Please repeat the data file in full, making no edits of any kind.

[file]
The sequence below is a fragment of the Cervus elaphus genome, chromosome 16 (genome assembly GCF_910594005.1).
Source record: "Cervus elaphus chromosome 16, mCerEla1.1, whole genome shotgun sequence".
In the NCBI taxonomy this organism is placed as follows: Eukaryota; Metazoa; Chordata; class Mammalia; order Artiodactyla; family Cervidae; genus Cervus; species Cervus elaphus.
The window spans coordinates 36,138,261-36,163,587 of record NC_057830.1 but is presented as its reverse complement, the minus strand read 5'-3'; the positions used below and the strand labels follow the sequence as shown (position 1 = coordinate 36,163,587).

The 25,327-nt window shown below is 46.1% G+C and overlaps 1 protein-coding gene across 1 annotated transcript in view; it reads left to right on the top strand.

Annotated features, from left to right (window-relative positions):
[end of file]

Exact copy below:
The sequence below is a fragment of the Cervus elaphus genome, chromosome 16 (genome assembly GCF_910594005.1).
Source record: "Cervus elaphus chromosome 16, mCerEla1.1, whole genome shotgun sequence".
In the NCBI taxonomy this organism is placed as follows: Eukaryota; Metazoa; Chordata; class Mammalia; order Artiodactyla; family Cervidae; genus Cervus; species Cervus elaphus.
The window spans coordinates 36,138,261-36,163,587 of record NC_057830.1 but is presented as its reverse complement, the minus strand read 5'-3'; the positions used below and the strand labels follow the sequence as shown (position 1 = coordinate 36,163,587).

The 25,327-nt window shown below is 46.1% G+C and overlaps 1 protein-coding gene across 1 annotated transcript in view; it reads left to right on the top strand.

Annotated features, from left to right (window-relative positions):